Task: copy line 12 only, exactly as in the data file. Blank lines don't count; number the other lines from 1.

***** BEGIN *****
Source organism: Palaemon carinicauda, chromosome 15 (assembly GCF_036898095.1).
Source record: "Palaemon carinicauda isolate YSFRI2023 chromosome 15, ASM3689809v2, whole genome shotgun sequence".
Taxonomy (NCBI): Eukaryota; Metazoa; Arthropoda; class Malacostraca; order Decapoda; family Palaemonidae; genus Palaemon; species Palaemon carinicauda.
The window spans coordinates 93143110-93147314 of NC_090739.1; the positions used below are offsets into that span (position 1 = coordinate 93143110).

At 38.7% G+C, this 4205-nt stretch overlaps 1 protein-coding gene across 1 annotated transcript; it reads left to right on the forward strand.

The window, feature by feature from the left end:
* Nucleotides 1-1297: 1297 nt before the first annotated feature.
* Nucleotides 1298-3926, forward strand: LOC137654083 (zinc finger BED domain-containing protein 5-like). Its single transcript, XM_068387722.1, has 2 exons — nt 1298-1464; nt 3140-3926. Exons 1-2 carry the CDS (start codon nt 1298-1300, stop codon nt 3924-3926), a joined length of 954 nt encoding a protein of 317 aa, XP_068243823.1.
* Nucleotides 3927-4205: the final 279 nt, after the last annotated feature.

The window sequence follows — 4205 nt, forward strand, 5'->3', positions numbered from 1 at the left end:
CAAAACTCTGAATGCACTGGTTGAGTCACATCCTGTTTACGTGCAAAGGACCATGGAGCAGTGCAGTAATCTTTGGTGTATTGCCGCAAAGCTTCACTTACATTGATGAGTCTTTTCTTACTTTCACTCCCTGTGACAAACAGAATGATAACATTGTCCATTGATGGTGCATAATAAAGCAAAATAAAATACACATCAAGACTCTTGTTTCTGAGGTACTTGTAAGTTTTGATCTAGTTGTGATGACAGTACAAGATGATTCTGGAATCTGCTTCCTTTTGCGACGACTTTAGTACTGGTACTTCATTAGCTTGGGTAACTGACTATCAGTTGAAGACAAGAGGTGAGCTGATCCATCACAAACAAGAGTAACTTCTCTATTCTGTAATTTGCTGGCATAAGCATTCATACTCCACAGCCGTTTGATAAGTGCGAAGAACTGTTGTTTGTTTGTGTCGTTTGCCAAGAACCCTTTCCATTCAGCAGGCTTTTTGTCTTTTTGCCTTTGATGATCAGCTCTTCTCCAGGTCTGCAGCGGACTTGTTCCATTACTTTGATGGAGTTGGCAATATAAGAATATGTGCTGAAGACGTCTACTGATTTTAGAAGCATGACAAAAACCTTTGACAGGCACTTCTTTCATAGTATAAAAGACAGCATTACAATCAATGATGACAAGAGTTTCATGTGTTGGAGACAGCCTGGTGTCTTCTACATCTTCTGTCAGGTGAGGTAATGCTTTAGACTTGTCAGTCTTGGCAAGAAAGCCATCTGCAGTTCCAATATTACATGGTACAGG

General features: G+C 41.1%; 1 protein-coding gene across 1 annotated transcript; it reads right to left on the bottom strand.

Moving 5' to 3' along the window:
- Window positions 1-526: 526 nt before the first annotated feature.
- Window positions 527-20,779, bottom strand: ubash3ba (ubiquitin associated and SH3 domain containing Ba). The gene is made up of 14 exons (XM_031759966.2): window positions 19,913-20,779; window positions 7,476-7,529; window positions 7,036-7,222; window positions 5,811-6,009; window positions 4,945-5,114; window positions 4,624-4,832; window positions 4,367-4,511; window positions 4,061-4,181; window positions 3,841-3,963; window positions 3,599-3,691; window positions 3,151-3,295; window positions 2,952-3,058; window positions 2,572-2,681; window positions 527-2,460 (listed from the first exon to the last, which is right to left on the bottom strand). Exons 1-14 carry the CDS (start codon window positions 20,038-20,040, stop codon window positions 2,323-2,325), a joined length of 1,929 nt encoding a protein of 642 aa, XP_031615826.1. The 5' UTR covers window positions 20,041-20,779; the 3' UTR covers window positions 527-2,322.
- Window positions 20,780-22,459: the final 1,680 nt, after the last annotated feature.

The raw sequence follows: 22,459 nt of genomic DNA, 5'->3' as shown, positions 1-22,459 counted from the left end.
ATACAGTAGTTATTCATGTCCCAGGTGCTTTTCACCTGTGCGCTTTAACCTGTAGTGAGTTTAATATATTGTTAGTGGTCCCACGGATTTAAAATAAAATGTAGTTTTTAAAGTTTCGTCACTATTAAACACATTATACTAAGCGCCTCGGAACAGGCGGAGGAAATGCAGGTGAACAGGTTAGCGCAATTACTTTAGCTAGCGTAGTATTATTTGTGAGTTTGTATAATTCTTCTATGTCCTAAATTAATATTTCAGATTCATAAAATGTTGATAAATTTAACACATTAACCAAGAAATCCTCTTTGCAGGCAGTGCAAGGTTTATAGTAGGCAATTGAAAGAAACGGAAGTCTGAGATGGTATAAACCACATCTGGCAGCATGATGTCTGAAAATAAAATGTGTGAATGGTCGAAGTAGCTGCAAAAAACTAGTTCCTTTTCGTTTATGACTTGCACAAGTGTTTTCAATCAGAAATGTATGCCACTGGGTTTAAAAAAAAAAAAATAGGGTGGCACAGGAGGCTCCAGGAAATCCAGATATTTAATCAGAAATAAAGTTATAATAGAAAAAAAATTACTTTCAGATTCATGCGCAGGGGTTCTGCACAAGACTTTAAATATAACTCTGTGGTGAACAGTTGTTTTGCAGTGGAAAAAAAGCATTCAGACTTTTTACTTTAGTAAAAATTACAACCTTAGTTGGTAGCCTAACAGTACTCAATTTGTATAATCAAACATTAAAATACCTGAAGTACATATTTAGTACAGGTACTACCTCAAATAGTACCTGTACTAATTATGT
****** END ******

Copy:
General features: G+C 41.1%; 1 protein-coding gene across 1 annotated transcript; it reads right to left on the bottom strand.